• “Stick to a narrowly-defined circle of competence”, and
  • “It is better to remember the obvious than to master the esoteric”

I’ve spent the last 15+ years working at the intersection of consumers and ‘interactive’ technologies (including pre-Internet stints in audiotext and in-flight entertainment systems). I started out helping existing brands connect with their customers electronically, but for the last 10 years or so have focused almost exclusively on creating new consumer applications and brands online.

Drilling down, most of the online applications I’ve helped to build fall into two major categories: branded retailing (e.g., Patagonia.com, Nordstrom.com), and social media platforms (e.g., Judy’s Book). In the process, I’ve learned a ton about supporting disciplines like search engine optimization, search engine marketing, online advertising, lead generation, viral marketing and game dynamics (to name just a few).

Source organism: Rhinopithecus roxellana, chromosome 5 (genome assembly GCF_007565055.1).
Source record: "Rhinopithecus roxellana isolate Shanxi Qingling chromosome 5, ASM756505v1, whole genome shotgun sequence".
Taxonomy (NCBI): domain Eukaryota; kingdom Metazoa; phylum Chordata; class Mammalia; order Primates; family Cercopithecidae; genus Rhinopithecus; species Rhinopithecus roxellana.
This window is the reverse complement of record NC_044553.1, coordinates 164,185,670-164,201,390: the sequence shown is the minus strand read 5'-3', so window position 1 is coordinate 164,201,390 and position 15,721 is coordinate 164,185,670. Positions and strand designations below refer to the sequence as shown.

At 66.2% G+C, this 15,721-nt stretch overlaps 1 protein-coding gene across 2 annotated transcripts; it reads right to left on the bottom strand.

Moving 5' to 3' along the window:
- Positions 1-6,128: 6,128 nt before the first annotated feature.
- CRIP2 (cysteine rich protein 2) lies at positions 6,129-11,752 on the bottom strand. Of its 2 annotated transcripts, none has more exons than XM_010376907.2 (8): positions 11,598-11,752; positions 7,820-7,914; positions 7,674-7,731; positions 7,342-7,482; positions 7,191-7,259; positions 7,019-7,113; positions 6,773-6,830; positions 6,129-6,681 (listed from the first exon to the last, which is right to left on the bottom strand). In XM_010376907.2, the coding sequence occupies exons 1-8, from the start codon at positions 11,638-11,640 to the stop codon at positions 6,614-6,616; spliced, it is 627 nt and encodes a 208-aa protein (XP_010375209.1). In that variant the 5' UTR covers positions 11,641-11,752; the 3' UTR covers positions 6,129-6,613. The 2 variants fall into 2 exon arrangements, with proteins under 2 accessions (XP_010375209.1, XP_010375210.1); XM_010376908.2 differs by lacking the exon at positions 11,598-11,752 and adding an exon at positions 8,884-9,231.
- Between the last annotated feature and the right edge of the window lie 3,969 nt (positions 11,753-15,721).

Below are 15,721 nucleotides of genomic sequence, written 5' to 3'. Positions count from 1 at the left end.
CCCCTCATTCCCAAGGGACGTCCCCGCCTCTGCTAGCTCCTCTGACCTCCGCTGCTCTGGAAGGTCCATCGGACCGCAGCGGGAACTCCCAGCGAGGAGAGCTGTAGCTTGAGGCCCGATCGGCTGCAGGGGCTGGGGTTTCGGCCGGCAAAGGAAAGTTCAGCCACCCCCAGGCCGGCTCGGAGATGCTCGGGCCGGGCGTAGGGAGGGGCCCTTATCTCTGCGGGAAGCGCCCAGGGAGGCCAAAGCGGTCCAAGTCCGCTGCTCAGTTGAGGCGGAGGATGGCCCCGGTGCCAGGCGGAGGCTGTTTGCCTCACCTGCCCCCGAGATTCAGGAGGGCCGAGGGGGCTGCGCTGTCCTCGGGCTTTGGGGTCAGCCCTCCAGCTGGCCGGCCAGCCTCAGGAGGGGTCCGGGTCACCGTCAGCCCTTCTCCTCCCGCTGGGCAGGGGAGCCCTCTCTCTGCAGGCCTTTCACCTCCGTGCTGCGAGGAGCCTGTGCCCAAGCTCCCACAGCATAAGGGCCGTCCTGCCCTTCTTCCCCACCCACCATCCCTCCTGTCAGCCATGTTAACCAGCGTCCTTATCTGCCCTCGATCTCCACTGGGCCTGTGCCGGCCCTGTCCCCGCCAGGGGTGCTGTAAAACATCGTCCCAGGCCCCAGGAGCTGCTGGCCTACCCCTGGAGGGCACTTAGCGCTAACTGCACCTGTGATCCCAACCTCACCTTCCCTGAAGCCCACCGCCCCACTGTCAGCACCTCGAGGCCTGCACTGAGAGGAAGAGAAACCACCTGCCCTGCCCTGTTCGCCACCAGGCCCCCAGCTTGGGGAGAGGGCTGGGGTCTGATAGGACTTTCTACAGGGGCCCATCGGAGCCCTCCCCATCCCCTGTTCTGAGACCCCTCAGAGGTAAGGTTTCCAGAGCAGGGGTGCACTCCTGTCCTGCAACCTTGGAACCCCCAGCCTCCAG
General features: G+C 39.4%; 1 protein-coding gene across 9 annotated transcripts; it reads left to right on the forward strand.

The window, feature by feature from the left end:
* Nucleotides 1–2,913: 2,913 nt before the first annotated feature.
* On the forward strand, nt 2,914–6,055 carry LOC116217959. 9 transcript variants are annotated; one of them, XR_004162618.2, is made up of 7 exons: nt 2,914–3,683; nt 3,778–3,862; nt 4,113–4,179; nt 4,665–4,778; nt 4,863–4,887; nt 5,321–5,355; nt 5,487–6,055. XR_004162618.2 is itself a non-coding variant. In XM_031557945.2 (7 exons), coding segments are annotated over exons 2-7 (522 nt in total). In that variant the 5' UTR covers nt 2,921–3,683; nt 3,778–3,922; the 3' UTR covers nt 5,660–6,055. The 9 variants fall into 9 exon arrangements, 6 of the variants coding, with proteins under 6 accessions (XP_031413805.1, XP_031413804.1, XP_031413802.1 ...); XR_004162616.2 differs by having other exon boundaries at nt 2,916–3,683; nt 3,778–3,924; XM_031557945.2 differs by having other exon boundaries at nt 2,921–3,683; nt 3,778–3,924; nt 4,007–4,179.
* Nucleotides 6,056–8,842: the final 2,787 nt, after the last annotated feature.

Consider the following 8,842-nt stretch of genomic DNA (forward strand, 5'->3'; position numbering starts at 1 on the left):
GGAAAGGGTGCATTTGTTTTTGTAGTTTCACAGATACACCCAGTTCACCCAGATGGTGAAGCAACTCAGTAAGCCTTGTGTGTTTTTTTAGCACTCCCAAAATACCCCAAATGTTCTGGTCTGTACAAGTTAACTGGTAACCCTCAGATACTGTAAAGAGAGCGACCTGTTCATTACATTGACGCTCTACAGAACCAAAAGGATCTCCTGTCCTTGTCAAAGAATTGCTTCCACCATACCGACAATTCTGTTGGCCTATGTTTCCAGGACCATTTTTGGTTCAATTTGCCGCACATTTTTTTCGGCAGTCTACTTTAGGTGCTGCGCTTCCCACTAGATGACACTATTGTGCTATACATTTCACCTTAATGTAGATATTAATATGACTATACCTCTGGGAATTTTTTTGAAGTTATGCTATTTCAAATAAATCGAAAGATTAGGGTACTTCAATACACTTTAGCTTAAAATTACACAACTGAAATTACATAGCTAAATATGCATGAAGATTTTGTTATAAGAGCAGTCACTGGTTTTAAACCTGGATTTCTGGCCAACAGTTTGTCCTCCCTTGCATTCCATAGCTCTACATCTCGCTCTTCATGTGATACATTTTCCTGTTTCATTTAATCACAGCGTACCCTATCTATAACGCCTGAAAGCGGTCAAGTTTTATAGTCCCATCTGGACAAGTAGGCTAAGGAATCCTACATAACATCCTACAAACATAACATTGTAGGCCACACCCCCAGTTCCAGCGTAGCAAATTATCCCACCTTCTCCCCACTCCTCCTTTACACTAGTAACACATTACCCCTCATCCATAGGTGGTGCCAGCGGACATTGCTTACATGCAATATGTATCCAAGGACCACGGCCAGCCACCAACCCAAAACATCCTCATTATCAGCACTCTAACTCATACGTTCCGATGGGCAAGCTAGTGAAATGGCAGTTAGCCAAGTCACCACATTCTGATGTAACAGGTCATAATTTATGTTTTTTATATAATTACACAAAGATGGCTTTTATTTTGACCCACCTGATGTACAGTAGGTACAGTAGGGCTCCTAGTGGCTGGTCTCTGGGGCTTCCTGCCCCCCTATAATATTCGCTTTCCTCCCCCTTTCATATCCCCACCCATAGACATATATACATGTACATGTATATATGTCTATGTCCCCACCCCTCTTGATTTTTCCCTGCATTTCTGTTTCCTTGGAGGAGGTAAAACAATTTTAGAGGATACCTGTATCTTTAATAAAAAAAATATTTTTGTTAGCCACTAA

So, despite being in the ‘technology’ business for most of my adult life, my “circle of competence” isn’t in technology per se, but in using technology to connect individual consumers with stuff (whether it’s merchandise, digital content, service providers or – most important of all – other people) in a fun and emotionally satisfying way.

From an investment perspective, the ideas that I connect with and understand the best tend to stay pretty close to this problem set. And even when the “esoteric” comes into play (think Semantic Web, microformats, data portability or any one of a dozen other exciting ideas that might be applied to solve these kinds of problems), I tend to evaluate it through the lens of the “obvious”: i.e., how does it make life better for a definable group of people who would be willing to pay for the benefits delivered?